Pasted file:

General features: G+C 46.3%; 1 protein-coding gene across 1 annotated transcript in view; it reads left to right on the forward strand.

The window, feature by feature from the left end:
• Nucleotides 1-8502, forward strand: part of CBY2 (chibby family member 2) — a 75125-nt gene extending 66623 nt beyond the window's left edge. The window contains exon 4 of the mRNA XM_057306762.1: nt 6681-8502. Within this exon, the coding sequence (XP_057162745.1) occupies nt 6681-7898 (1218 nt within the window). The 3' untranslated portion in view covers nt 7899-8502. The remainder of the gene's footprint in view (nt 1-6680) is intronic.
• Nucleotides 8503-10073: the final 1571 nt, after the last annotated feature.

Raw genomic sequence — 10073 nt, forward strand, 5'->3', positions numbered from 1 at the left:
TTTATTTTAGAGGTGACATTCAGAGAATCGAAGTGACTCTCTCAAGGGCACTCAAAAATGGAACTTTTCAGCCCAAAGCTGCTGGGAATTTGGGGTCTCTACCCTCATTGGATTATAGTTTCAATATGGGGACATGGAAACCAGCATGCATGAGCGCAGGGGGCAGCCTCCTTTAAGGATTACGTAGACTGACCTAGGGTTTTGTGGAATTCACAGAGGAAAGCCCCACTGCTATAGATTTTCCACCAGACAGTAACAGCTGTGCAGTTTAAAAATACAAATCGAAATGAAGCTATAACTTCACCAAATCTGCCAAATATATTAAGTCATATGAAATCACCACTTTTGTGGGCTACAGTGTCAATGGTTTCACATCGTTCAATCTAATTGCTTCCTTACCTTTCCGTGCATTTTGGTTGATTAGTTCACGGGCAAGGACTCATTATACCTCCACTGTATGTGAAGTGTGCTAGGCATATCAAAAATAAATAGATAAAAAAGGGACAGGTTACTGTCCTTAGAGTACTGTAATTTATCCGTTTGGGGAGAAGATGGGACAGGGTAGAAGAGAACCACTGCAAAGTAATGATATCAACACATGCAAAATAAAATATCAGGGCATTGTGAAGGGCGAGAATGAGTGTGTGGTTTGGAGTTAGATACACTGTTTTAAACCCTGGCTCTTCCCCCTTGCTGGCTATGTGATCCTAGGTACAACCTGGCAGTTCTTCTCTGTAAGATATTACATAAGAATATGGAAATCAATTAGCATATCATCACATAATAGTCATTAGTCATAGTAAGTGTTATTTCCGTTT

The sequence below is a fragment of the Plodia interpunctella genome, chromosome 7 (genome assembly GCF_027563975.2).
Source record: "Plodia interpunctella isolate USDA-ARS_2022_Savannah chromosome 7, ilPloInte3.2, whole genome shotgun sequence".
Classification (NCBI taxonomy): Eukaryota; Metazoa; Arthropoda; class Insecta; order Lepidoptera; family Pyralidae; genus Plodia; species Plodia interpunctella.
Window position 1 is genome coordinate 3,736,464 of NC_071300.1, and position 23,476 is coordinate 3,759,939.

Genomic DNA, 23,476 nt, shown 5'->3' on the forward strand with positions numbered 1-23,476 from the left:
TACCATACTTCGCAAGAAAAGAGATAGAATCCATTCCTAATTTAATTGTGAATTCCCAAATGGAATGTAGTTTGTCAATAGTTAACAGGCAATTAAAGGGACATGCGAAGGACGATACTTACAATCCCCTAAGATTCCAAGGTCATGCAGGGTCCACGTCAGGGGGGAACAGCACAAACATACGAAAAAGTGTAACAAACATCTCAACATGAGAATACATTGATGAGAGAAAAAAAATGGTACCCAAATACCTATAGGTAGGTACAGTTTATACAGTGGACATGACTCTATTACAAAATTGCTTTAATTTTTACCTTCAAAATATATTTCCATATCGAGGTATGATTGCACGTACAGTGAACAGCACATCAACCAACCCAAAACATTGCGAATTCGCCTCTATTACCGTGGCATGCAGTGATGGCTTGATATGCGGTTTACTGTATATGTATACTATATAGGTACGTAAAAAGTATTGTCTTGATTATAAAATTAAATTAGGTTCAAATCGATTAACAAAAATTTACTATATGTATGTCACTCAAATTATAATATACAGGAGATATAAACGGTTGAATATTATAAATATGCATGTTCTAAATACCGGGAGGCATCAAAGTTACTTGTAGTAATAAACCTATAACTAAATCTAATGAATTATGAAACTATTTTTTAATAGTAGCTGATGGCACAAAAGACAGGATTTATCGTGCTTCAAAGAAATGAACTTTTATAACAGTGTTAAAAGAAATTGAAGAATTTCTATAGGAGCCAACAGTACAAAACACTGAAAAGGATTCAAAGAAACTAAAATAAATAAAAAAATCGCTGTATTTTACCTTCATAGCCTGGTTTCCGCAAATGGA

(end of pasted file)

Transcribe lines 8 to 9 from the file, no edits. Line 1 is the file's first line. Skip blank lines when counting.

Source record: "Plodia interpunctella isolate USDA-ARS_2022_Savannah chromosome 7, ilPloInte3.2, whole genome shotgun sequence".
Classification (NCBI taxonomy): Eukaryota; Metazoa; Arthropoda; class Insecta; order Lepidoptera; family Pyralidae; genus Plodia; species Plodia interpunctella.